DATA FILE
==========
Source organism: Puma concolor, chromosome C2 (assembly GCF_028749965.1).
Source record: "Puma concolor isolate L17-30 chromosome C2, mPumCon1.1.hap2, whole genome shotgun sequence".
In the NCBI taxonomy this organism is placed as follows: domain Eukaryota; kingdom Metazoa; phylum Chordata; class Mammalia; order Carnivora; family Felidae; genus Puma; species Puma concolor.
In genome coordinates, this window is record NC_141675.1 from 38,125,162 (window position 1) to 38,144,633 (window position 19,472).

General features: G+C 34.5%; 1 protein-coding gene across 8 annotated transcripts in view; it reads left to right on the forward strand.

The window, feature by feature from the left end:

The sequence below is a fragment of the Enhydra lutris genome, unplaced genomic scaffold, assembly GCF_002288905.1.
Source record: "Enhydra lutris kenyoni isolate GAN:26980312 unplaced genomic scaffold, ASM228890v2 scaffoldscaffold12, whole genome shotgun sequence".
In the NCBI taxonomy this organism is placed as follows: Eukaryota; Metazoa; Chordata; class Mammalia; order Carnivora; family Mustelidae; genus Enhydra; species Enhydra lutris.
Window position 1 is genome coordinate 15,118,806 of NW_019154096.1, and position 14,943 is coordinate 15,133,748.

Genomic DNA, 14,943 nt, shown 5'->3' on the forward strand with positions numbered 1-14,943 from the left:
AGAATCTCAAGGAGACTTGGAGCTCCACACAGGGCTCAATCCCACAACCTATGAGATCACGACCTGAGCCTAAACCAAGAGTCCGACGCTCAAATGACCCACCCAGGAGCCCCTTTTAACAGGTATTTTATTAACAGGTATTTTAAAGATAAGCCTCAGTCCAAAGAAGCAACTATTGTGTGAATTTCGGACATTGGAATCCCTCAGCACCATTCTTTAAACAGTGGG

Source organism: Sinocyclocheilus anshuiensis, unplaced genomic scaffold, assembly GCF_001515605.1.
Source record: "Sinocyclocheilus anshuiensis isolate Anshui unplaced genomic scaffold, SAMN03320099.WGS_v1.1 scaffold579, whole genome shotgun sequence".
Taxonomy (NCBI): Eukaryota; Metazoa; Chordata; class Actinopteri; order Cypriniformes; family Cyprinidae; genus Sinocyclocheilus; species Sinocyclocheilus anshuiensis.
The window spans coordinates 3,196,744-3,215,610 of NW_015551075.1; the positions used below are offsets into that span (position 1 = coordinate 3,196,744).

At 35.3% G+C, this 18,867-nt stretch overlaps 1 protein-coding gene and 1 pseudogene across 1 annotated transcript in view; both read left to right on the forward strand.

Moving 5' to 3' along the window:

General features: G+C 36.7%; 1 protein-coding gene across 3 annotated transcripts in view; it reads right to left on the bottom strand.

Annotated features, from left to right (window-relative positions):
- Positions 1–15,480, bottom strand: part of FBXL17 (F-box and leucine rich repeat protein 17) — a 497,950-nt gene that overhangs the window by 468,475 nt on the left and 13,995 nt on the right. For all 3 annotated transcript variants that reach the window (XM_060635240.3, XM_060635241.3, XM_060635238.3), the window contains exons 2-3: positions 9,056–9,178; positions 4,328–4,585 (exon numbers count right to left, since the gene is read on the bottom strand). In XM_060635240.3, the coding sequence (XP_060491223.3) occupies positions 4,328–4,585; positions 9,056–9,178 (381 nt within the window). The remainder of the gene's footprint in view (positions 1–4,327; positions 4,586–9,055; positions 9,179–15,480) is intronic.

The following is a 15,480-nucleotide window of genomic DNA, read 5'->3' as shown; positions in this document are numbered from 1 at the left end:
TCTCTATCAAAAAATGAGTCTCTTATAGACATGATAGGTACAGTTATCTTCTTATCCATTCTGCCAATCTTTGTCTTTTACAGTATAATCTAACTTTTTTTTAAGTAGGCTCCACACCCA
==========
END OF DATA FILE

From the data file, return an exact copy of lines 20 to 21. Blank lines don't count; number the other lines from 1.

Annotated features, from left to right (window-relative positions):
- Positions 1–15,480, bottom strand: part of FBXL17 (F-box and leucine rich repeat protein 17) — a 497,950-nt gene that overhangs the window by 468,475 nt on the left and 13,995 nt on the right. For all 3 annotated transcript variants that reach the window (XM_060635240.3, XM_060635241.3, XM_060635238.3), the window contains exons 2-3: positions 9,056–9,178; positions 4,328–4,585 (exon numbers count right to left, since the gene is read on the bottom strand). In XM_060635240.3, the coding sequence (XP_060491223.3) occupies positions 4,328–4,585; positions 9,056–9,178 (381 nt within the window). The remainder of the gene's footprint in view (positions 1–4,327; positions 4,586–9,055; positions 9,179–15,480) is intronic.